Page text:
Students’ likes and dislikes regarding student-activating and lecture-based educational settings: criteria that matter.

Katrien Struyven, Filip Dochy, Steven Janssens

Research output: Contribution to journalArticle

35 Citations (Scopus)


This paper aims to investigate students' likes and dislikes of the teaching that they have experienced and its effects on students' perceptions of the learning environment, student learning and academic performance. The study compares a lecture-based setting to a student-activating learning/teaching environment, considering both instructional and assessment practices. Data (N=578) were collected using the Course Experience Questionnaire (Ramsden, 1991) and by means of a standardised test. While lecture-taught students' evaluations of the experienced teaching were generally focused and positive, students' perceptions of the activating methods varied widely and both extremely positive and negative opinions were present. Also the consequences of these (dis)likes in instruction for student learning become clear. Moreover, a significant positive linear effect of students' (dis)likes in instruction on students' perceptions of the learning environment (except for appropriate assessment), their learning and their performance was found. This way, the results pinpoint the central role of teaching methods for students' learning and caution against detrimental consequences of students' negative appraisal of the teaching methods that they experience. A matching strategy between a student's teaching tastes and the teacher's instructional interventions provides the best educational prospects.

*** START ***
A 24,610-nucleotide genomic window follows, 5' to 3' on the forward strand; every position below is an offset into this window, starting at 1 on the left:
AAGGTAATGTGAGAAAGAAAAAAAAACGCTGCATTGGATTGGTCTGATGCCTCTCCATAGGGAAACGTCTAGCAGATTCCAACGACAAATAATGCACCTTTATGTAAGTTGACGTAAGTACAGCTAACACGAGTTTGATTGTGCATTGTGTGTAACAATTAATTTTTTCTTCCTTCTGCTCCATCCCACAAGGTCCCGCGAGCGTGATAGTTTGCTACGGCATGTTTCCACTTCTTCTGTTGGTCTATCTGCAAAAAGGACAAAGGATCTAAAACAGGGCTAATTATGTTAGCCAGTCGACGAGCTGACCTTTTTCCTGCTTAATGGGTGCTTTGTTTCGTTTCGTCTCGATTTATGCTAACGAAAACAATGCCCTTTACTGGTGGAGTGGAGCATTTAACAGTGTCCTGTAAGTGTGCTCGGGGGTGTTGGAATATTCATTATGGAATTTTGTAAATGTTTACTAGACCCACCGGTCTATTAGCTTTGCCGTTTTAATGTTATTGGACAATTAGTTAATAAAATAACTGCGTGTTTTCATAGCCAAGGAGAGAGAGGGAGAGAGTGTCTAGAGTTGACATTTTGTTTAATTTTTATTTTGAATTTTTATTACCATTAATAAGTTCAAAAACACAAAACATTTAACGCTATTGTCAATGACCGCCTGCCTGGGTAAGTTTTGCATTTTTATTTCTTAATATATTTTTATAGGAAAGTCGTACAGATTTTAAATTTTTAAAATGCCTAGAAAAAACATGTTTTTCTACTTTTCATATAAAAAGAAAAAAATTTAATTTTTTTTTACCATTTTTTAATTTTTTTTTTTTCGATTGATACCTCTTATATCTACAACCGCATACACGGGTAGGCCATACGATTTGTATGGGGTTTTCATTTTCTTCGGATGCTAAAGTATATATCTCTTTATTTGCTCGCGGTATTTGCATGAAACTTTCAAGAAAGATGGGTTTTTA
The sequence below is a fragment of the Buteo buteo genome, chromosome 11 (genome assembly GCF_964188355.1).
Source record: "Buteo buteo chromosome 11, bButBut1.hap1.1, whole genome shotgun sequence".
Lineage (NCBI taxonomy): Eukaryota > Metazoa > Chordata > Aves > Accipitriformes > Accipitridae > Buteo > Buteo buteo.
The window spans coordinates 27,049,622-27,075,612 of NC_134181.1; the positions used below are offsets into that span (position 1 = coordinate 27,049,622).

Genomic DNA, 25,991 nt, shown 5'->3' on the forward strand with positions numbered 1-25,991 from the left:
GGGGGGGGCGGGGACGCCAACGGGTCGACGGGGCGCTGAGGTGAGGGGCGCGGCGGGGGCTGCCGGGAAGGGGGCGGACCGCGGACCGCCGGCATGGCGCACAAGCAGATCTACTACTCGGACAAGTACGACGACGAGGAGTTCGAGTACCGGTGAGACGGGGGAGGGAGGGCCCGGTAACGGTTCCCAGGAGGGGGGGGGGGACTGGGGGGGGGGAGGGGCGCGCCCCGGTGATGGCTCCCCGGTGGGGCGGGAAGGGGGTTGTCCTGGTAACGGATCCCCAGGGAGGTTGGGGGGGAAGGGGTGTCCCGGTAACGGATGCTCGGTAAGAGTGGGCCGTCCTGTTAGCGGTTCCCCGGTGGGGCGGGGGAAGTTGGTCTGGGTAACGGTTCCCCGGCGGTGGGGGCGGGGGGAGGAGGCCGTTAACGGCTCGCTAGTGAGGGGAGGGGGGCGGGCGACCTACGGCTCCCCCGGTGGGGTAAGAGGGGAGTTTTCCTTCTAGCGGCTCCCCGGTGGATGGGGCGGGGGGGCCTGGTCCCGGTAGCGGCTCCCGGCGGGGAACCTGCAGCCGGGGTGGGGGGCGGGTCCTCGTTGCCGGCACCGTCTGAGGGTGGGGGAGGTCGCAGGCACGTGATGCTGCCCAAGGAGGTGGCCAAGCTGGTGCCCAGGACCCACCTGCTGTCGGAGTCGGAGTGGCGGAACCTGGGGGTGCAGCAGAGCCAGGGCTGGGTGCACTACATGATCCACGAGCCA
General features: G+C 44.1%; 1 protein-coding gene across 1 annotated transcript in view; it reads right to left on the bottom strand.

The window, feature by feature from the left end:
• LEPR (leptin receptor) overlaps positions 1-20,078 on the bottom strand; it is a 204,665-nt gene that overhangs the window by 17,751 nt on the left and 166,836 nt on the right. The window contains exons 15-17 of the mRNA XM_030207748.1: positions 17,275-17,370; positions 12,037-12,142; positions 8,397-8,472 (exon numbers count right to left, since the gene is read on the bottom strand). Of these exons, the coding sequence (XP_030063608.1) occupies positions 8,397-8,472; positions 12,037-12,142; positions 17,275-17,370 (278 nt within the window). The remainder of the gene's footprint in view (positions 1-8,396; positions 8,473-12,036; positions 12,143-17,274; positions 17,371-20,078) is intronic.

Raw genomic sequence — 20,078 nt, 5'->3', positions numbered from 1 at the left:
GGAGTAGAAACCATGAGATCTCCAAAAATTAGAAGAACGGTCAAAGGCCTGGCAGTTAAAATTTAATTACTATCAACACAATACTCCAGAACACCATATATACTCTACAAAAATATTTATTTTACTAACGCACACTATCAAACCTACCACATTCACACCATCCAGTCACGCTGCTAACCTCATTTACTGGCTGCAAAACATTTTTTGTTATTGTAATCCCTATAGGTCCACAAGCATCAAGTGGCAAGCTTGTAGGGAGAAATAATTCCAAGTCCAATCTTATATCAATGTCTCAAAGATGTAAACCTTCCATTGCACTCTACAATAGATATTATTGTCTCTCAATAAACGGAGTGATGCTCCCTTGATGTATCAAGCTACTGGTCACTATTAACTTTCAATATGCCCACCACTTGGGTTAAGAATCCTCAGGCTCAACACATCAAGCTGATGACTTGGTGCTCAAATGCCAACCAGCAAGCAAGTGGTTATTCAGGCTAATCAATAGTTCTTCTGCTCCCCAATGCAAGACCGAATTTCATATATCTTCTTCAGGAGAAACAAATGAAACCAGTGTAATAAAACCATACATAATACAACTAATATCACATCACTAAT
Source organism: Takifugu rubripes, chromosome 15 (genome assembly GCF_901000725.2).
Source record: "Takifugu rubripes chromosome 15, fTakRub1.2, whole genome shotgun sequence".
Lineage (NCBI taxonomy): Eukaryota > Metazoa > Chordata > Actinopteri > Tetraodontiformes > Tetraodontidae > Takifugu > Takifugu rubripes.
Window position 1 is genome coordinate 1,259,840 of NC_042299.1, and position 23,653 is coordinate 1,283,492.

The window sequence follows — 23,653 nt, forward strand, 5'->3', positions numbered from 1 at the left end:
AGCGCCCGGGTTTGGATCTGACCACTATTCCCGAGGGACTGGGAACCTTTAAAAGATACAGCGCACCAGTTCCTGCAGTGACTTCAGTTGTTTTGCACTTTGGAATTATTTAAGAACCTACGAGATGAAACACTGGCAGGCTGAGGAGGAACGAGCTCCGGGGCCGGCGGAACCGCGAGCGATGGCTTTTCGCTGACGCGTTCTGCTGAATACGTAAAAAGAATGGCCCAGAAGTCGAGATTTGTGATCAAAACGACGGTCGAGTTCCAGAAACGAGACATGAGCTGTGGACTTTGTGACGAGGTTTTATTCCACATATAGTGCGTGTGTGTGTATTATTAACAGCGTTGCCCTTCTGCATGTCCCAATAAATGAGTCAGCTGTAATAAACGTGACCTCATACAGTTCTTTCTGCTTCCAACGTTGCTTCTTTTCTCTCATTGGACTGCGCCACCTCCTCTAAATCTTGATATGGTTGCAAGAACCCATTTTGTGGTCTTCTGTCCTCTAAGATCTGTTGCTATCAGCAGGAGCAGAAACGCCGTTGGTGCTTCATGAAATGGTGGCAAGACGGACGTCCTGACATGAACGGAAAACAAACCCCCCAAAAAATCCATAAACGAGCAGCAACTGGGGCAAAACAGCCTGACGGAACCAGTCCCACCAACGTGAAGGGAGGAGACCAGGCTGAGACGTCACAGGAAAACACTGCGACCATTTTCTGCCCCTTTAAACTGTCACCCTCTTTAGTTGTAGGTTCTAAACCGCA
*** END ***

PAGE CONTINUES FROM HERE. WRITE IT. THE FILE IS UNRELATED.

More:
Original languageEnglish
Pages (from-to)295-317
Number of pages22
JournalEuropean Journal of Psychology of Education
Issue number3
Publication statusPublished - Sep 2008


  • Student-activating teaching methods
  • Constructivism
  • Course experience questionnaire
  • Instructional preferences
  • Teacher Education


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